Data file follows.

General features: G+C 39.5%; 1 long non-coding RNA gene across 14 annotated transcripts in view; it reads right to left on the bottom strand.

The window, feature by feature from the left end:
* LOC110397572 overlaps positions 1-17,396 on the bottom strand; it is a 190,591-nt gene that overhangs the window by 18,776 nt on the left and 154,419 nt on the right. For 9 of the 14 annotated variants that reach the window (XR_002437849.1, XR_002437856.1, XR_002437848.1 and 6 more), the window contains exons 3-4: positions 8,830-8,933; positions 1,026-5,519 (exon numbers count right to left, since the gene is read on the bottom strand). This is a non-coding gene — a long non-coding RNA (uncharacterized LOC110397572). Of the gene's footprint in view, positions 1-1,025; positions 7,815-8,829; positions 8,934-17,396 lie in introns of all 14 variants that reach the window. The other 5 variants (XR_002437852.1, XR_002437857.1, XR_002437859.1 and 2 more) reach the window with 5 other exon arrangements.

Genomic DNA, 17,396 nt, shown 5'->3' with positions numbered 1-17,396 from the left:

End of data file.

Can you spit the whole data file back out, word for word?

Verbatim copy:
General features: G+C 39.5%; 1 long non-coding RNA gene across 14 annotated transcripts in view; it reads right to left on the bottom strand.

The window, feature by feature from the left end:
* LOC110397572 overlaps positions 1-17,396 on the bottom strand; it is a 190,591-nt gene that overhangs the window by 18,776 nt on the left and 154,419 nt on the right. For 9 of the 14 annotated variants that reach the window (XR_002437849.1, XR_002437856.1, XR_002437848.1 and 6 more), the window contains exons 3-4: positions 8,830-8,933; positions 1,026-5,519 (exon numbers count right to left, since the gene is read on the bottom strand). This is a non-coding gene — a long non-coding RNA (uncharacterized LOC110397572). Of the gene's footprint in view, positions 1-1,025; positions 7,815-8,829; positions 8,934-17,396 lie in introns of all 14 variants that reach the window. The other 5 variants (XR_002437852.1, XR_002437857.1, XR_002437859.1 and 2 more) reach the window with 5 other exon arrangements.

Genomic DNA, 17,396 nt, shown 5'->3' with positions numbered 1-17,396 from the left: